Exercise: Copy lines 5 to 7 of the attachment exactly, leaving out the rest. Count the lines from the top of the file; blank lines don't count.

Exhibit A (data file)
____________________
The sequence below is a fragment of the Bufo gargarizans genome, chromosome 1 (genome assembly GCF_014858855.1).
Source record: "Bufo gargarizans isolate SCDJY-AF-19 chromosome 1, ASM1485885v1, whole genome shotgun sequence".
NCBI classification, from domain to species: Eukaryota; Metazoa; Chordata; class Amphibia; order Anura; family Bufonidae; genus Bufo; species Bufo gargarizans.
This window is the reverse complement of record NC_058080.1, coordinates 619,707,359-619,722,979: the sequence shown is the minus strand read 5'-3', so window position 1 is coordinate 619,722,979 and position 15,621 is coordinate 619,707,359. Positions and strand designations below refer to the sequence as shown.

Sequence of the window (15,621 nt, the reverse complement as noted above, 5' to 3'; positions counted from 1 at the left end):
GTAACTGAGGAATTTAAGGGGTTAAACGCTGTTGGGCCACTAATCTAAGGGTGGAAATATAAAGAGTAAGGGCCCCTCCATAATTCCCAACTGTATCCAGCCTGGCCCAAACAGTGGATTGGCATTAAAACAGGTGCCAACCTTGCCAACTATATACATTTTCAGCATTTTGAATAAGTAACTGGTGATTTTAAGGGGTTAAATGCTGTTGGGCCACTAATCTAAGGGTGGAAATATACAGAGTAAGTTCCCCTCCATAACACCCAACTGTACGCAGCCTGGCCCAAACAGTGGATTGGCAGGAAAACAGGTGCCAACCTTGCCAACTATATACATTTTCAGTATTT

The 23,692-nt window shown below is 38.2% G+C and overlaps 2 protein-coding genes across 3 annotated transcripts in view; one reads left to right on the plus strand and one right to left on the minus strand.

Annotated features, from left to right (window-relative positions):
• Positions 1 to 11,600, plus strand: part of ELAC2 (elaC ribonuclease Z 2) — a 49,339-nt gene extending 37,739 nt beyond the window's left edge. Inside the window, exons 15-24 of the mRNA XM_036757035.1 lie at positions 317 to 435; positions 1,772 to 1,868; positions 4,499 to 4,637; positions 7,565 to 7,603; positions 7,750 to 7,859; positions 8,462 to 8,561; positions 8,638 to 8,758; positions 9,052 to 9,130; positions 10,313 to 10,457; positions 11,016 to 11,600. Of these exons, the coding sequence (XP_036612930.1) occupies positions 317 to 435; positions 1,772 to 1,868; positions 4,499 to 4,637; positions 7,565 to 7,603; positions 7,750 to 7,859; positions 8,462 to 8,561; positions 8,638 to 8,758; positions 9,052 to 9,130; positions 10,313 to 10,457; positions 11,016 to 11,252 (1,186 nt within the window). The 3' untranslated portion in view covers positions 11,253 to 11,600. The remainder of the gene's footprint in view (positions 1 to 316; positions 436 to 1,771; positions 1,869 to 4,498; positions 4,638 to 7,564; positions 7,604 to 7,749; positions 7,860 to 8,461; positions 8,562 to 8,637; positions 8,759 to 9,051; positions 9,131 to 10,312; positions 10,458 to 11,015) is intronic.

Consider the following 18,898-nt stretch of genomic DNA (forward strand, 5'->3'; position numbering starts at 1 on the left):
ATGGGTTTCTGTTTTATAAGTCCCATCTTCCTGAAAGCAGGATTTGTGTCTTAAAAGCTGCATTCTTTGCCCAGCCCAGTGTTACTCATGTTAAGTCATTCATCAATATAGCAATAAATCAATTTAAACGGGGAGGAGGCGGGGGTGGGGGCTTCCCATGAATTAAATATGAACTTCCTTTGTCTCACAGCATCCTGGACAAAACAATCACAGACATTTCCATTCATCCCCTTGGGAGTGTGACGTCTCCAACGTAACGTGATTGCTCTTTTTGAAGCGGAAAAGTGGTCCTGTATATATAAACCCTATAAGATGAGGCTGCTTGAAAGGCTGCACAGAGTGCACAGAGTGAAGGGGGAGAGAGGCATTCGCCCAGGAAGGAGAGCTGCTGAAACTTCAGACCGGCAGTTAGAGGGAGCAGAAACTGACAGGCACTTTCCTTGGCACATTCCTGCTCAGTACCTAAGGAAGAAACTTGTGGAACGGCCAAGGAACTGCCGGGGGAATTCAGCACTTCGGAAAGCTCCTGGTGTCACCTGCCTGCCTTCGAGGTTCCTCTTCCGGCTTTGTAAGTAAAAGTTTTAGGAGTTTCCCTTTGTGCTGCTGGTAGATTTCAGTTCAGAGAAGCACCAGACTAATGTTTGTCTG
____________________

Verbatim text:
Sequence of the window (15,621 nt, the reverse complement as noted above, 5' to 3'; positions counted from 1 at the left end):
GTAACTGAGGAATTTAAGGGGTTAAACGCTGTTGGGCCACTAATCTAAGGGTGGAAATATAAAGAGTAAGGGCCCCTCCATAATTCCCAACTGTATCCAGCCTGGCCCAAACAGTGGATTGGCATTAAAACAGGTGCCAACCTTGCCAACTATATACATTTTCAGCATTTTGAATAAGTAACTGGTGATTTTAAGGGGTTAAATGCTGTTGGGCCACTAATCTAAGGGTGGAAATATACAGAGTAAGTTCCCCTCCATAACACCCAACTGTACGCAGCCTGGCCCAAACAGTGGATTGGCAGGAAAACAGGTGCCAACCTTGCCAACTATATACATTTTCAGTATTT

The 23,692-nt window shown below is 38.2% G+C and overlaps 2 protein-coding genes across 3 annotated transcripts in view; one reads left to right on the plus strand and one right to left on the minus strand.